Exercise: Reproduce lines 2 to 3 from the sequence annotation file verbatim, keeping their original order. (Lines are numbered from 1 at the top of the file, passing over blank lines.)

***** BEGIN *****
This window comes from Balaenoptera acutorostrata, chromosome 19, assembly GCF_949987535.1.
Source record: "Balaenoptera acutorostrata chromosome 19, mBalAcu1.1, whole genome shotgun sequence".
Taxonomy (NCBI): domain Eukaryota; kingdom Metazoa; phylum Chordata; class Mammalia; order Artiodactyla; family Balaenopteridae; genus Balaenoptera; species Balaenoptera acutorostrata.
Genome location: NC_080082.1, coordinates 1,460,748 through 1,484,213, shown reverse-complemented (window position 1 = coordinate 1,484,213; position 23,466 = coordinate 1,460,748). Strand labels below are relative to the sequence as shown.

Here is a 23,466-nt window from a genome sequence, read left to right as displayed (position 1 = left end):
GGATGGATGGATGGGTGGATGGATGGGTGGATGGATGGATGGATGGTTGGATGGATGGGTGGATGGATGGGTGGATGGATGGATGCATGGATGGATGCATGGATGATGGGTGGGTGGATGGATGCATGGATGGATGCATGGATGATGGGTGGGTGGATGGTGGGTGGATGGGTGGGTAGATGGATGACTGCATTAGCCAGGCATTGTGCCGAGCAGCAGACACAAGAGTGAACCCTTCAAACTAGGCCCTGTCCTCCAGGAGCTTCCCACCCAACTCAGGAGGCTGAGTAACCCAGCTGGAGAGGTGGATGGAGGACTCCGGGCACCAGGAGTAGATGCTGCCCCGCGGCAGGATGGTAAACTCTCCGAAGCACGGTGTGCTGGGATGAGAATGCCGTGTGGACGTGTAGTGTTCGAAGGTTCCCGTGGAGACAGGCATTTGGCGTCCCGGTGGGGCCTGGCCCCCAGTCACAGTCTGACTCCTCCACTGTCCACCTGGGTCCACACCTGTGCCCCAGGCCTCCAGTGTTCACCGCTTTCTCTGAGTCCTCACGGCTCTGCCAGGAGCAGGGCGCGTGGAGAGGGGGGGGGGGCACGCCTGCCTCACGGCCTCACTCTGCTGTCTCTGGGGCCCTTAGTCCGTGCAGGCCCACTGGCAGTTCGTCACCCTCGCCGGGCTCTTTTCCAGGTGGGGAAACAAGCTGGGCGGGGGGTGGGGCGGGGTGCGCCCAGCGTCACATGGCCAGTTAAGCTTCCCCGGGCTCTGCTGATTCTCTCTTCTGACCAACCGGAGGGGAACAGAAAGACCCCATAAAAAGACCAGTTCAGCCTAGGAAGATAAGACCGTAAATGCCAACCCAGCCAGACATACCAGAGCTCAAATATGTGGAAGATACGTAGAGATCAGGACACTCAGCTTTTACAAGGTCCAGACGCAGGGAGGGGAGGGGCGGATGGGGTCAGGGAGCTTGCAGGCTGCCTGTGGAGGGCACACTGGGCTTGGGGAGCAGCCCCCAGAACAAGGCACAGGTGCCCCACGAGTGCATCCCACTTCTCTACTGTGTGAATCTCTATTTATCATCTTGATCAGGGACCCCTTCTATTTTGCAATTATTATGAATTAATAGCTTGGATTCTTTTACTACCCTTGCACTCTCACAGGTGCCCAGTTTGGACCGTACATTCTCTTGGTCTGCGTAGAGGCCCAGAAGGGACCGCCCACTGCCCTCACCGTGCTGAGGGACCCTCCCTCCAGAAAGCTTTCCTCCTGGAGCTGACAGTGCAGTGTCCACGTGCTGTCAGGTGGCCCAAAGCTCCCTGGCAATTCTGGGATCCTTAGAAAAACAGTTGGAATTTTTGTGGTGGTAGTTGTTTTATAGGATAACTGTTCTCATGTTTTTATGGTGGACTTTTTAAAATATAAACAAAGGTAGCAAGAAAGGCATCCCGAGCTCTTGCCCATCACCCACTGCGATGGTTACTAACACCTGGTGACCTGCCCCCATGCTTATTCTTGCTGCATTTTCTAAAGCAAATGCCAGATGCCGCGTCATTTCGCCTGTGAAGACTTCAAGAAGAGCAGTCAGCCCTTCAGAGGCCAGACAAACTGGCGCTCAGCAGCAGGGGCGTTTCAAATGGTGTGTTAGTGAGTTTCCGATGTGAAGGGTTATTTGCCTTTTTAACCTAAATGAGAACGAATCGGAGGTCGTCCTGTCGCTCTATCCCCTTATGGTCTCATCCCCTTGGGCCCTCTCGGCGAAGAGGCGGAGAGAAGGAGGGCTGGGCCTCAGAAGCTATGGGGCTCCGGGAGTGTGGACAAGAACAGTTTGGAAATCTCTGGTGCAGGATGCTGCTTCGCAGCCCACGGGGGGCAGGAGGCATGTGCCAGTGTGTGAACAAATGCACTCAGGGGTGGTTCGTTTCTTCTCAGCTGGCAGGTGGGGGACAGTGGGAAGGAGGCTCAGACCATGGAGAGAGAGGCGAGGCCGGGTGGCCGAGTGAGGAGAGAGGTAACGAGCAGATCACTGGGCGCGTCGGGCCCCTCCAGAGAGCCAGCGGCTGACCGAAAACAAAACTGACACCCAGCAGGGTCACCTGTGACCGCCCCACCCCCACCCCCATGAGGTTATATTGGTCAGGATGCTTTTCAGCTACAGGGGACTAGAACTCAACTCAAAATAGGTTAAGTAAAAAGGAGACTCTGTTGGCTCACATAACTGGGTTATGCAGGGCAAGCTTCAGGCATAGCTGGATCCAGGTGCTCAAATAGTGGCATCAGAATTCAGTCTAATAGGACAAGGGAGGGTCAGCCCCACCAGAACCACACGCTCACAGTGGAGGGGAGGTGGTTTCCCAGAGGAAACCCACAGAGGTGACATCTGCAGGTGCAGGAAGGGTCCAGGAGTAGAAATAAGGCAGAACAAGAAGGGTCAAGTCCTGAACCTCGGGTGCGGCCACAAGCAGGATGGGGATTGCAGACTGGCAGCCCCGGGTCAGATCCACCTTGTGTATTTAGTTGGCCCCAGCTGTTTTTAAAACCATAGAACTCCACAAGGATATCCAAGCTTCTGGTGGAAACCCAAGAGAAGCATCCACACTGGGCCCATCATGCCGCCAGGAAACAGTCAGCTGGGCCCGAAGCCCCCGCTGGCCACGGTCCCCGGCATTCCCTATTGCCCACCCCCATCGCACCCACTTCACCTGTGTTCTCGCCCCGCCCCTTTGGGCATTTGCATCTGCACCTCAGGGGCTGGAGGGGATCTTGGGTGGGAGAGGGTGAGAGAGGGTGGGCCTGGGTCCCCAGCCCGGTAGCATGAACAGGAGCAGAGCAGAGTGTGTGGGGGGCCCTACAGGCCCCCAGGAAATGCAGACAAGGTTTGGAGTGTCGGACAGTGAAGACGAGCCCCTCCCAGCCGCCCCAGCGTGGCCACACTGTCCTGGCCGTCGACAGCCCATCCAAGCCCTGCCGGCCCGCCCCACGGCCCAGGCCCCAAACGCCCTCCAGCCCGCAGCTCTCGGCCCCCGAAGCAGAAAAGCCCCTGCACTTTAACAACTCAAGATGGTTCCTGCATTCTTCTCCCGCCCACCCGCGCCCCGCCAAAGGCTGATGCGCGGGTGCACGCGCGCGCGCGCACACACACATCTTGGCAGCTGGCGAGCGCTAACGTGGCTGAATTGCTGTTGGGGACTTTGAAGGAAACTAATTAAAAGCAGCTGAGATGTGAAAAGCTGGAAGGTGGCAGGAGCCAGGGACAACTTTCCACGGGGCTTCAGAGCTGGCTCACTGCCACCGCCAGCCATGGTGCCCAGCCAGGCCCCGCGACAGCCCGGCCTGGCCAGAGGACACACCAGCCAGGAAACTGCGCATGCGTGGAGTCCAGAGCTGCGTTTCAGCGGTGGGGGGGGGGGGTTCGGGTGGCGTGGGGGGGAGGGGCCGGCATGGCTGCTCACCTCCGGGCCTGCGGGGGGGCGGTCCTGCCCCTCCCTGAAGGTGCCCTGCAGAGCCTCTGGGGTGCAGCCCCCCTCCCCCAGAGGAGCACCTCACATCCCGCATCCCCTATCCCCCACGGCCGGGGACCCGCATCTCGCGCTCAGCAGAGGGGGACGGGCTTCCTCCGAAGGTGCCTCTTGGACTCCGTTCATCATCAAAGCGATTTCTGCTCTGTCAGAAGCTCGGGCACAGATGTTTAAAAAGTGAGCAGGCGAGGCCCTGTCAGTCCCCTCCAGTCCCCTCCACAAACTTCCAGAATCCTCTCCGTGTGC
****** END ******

Source record: "Balaenoptera acutorostrata chromosome 19, mBalAcu1.1, whole genome shotgun sequence".
Taxonomy (NCBI): domain Eukaryota; kingdom Metazoa; phylum Chordata; class Mammalia; order Artiodactyla; family Balaenopteridae; genus Balaenoptera; species Balaenoptera acutorostrata.